Protesters run as they face Egyptian riot Police during clashes on Omar Makram street, off Tahrir Square, on November 28, 2012 in Cairo. Police fired tear gas into Cairo's Tahrir Square, where several hundred protesters spent the night after a mass rally to denounce President Mohamed Morsi's assumption of expanded powers.

The US Embassy in Cairo closed Thursday after fighting between protesters and police blocked access to the building.

According to CBS News reporter Alex Ortiz, protesters didn't seem to be attacking the embassy itself, but rather were targeting riot police in the confrontations near the diplomatic building. Most staff had gone home already, and the embassy was closed for all American citizen services.

In addition to the embassy closure, US citizens were also "strongly urged" to avoid the area, reported USA Today.

Protests began in Cairo in the past week after President Mohamed Morsi issued a decree that gave him sweeping extralegal powers. Demonstrators have also been protesting the country's constitution, which was being decided upon in an earlier-than-expected vote today.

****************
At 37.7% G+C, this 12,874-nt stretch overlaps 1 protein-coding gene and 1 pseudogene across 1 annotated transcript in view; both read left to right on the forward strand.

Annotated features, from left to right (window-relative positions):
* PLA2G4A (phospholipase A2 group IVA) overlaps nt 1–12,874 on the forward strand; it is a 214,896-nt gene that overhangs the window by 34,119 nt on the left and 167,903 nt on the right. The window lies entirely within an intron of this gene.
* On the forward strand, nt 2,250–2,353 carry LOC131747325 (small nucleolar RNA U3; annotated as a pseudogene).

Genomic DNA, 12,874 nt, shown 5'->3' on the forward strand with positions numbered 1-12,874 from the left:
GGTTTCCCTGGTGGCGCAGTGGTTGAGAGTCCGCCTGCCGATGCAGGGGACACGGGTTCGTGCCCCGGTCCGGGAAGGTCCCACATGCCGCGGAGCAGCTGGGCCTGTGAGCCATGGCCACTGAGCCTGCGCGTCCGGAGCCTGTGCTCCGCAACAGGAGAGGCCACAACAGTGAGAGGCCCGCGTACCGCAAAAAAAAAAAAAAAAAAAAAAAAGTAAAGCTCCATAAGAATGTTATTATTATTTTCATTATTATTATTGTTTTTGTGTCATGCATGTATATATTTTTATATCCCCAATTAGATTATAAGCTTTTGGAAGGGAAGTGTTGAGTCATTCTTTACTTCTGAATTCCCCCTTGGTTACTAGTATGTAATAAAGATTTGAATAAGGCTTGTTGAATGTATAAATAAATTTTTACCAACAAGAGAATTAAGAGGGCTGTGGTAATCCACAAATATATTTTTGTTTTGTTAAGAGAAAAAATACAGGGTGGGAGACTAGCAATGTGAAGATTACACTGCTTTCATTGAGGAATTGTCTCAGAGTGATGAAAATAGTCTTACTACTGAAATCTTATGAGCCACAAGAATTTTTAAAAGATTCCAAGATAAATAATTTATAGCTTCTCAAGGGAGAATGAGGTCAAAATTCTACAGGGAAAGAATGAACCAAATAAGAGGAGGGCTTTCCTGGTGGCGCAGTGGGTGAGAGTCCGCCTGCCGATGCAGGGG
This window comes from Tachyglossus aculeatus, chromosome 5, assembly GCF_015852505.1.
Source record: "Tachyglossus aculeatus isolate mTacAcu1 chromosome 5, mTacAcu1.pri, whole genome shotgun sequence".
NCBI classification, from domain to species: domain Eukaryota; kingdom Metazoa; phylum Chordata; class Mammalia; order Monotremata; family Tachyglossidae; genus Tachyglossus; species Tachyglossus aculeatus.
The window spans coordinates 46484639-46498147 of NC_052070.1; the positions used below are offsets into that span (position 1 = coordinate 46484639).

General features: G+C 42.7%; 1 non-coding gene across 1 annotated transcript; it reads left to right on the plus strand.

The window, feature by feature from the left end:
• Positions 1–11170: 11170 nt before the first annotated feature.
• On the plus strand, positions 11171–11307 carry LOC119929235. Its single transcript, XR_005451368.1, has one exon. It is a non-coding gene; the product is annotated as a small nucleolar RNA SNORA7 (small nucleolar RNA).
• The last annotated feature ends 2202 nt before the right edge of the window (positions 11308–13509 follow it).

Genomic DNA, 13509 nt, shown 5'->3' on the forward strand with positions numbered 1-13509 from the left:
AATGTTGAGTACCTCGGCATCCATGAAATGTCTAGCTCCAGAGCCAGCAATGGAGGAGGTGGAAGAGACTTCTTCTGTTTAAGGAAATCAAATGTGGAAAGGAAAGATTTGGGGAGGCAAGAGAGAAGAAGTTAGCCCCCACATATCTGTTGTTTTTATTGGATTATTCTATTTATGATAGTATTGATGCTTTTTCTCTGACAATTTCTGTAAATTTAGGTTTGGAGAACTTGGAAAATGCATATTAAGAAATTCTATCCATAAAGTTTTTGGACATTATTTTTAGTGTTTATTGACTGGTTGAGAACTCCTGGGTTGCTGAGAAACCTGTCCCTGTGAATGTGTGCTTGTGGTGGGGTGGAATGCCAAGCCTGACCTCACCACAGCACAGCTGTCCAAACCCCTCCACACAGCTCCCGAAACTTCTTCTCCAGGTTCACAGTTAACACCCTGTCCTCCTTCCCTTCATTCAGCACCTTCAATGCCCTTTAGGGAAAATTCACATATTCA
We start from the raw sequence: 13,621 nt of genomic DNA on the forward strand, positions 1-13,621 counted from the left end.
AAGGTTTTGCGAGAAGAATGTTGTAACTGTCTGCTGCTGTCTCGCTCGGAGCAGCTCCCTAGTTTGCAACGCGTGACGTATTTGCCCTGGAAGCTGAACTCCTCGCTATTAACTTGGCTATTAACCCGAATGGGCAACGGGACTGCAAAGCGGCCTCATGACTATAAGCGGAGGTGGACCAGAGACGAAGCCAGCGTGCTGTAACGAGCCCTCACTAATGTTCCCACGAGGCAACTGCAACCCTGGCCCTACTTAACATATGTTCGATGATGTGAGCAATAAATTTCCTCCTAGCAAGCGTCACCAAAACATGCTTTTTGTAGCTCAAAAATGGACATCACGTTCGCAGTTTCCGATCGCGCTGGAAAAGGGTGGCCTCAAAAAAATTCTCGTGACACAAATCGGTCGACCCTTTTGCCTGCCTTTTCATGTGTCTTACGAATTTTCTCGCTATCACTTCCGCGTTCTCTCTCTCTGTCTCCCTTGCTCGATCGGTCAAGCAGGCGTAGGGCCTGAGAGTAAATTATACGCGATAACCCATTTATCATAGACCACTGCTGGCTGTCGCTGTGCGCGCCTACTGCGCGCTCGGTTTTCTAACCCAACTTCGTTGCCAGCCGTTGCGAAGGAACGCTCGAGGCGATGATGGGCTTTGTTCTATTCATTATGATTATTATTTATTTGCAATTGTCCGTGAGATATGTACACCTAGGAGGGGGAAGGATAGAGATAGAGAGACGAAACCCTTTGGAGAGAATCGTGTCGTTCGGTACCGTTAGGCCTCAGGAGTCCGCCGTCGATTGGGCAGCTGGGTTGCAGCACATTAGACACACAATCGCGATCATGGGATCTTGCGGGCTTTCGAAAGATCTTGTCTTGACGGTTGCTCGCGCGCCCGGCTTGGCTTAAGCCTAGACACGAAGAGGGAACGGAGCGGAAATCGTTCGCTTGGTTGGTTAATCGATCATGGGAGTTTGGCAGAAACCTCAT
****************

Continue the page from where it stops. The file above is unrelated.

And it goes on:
More from GlobalPost: Egyptian Constitution: Assembly votes on final draft today

"Access into and from the embassy is currently blocked by protesters," said a statement on the embassy website. "The Regional Security Office has instructed that no departures or arrivals from the embassy will be permitted."

According to UPI, activists are concerned that a "second revolution" could start because of the democratically elected Islamist president's decree.

Morsi remains resolute that his decree, which places him above oversight of any kind, including by the courts, are in the interest of Egypt's transition to democratic rule, noted CBS News.

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